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NATURAL HISTORY OF I. PURPUREA

The genus Ipomoea includes approximately 600 species distributed on a worldwide scale (Austin and Huaman, 1996) that are characterized by a diversity of floral morphologies and pigmentation patterns. In addition, a wide variety of growth habits, ranging from annual species to perennial vines to longer-lived arborescent forms, are represented in the genus. The common morning glory is an annual bee-pollinated self-compatible vine with showy flowers that is a native of the highlands of central Mexico. As the name morning glory suggests, the flowers open early in the morning and are available for fertilization for a few hours, after which the flower wilts and abscises from the vine. The plant is also a common weed in the southeastern U.S., where it is found in association with field corn and soybean plantings, as well as in roadside and disturbed habitats. The common morning glory is characterized by a series of flower color polymorphisms that include white, pink, and blue (or dark blue) phenotypes. A primary pollinator in the southeastern U.S. is the bumblebee (Bombus pennsylvanicus and Bombus impatiens), but occasionally plants are visited by honey bees and some lepidopterans (Epperson and Clegg, 1987a). The flower color phenotypes are thought to have been selected by pre-Columbian peoples, perhaps in association with maize culture (Glover et al., 1996). At some point, the plant was introduced into the southeastern U.S., although the routes and times of introduction remain uncertain. Early floras of the southeastern U.S. indicate the presence of I. purpurea populations by the late 1600s, providing a minimum estimate of the residence time in this geographical region.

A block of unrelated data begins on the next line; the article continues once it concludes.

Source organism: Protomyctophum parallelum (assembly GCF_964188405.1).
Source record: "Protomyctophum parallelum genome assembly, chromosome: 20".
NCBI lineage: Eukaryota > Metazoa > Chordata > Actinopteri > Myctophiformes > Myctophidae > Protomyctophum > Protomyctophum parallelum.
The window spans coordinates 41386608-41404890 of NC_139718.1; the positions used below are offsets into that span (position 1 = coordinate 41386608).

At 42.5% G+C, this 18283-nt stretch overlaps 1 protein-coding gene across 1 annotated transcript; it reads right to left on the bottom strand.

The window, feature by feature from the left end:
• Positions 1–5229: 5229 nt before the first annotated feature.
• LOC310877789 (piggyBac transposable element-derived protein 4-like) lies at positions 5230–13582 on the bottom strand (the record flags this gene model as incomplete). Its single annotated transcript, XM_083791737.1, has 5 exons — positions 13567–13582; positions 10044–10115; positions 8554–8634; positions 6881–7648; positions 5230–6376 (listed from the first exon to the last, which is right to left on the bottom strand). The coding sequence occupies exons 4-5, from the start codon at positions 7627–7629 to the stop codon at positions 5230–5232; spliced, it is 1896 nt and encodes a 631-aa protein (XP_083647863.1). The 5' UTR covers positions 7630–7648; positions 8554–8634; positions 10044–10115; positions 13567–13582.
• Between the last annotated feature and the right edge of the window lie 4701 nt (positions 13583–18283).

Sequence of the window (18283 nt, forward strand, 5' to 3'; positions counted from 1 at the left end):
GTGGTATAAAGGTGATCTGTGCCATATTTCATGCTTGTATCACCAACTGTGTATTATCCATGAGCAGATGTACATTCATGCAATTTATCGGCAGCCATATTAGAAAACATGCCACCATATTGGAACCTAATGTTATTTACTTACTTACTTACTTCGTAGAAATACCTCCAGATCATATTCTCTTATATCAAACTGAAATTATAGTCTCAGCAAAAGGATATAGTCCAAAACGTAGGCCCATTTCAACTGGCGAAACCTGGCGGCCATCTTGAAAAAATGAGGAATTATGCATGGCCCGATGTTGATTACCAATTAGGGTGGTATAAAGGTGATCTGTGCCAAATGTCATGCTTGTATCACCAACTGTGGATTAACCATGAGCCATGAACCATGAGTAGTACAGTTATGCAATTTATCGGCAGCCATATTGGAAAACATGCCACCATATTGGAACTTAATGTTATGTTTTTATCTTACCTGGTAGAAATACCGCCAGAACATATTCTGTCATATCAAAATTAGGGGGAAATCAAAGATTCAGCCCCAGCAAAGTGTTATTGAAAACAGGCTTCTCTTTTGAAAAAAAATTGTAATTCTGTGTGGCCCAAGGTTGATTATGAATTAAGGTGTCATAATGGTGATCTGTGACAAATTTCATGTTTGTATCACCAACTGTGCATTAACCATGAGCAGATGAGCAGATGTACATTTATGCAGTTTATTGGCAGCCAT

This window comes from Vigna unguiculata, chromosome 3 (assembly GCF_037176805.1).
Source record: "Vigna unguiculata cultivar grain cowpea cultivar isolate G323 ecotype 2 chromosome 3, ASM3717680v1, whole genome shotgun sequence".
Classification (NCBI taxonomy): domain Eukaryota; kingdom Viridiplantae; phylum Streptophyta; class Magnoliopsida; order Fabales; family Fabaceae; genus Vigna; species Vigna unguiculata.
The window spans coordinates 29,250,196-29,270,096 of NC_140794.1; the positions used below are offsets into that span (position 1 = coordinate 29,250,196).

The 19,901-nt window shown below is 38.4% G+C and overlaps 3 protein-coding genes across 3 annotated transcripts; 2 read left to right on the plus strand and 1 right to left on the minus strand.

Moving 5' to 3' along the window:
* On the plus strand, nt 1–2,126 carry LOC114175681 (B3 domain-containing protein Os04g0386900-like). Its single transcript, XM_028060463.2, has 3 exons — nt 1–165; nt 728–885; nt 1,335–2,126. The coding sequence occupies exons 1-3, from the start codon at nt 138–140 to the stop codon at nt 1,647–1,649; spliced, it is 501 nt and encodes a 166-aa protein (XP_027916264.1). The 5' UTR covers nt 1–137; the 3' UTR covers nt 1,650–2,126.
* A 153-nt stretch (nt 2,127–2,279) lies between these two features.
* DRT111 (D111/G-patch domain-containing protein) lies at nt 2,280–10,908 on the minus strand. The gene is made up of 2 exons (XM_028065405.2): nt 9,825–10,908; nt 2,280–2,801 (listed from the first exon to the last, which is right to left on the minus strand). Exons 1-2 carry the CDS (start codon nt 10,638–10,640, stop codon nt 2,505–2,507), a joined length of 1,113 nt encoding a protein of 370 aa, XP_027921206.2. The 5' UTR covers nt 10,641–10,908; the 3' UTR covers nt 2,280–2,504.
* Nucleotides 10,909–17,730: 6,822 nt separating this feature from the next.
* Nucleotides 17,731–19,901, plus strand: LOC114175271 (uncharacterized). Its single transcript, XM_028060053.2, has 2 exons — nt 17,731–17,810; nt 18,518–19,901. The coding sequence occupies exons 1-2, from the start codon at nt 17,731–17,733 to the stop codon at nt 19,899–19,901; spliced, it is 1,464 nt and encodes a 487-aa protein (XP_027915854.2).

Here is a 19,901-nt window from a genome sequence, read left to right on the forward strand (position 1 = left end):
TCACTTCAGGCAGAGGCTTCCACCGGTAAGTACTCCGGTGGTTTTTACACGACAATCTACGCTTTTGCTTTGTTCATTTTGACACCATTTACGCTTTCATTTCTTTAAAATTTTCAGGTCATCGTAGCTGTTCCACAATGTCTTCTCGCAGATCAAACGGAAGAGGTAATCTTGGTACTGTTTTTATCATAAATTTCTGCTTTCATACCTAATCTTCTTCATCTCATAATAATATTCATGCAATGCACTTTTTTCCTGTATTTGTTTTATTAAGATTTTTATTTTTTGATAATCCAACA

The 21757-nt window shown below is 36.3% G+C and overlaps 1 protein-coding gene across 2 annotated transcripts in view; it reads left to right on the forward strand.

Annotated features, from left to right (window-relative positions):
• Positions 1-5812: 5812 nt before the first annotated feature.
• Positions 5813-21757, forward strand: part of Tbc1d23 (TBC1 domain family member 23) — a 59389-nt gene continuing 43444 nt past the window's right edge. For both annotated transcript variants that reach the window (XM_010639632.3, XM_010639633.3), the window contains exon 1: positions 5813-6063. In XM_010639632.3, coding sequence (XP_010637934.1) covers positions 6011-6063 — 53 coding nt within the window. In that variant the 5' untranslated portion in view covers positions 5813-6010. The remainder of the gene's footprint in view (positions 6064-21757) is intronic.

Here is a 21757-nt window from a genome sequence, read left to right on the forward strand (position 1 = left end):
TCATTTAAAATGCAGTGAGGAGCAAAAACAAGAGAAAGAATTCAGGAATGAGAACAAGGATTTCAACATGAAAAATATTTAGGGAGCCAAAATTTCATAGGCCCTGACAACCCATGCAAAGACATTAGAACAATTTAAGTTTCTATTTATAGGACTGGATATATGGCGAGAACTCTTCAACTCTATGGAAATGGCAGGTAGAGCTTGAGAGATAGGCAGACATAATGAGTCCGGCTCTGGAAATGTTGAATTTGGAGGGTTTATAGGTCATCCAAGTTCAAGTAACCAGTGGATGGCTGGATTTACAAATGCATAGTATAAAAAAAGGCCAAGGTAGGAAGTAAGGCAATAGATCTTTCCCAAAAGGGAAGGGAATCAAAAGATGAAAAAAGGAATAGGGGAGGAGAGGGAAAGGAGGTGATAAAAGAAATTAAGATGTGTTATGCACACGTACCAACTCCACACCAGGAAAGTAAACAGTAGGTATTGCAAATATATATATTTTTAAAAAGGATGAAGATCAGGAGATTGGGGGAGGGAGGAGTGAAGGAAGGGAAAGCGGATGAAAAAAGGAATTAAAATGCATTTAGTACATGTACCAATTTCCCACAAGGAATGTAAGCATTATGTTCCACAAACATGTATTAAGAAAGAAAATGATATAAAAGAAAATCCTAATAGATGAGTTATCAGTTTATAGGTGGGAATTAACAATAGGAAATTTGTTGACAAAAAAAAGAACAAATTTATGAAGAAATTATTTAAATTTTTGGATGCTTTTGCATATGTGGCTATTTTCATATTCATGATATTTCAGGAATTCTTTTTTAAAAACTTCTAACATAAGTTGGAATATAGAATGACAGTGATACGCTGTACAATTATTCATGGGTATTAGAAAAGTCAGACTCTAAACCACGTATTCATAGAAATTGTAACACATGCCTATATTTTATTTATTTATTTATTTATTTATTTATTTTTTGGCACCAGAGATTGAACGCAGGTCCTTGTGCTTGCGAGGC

GENETICS OF FLOWER COLOR VARIANTS IN I. PURPUREA

At least 21 floral phenotypes are determined by five genetic loci (Barker, 1917; Ennos and Clegg, 1983; Epperson and Clegg, 1988). Most of these phenotypes have analogous forms in the Japanese morning glory (Ipomoea nil), and the genetics of the floral variants in both species appear to be similar, but not identical (Imai, 1927). A widespread polymorphism determines pink versus blue flowers (P/p locus), but the genotype at two other loci modifies the intensity of expression of the P/p locus. One modifier is an intensifier locus (I/i) that doubles the anthocyanin pigmentation in the recessive ii genotype (Schoen et al., 1984). The second modifier locus is a regulatory locus that determines the patterning and degree of floral pigmentation (W/w locus). A fourth locus, the A/a locus, is epistatic to the P/p, I/i, and W/w loci in that the recessive albino phenotype yields a white floral limb independent of genotypic state at the other loci. The A/a locus is also characterized by unstable alleles (denoted a* or af)



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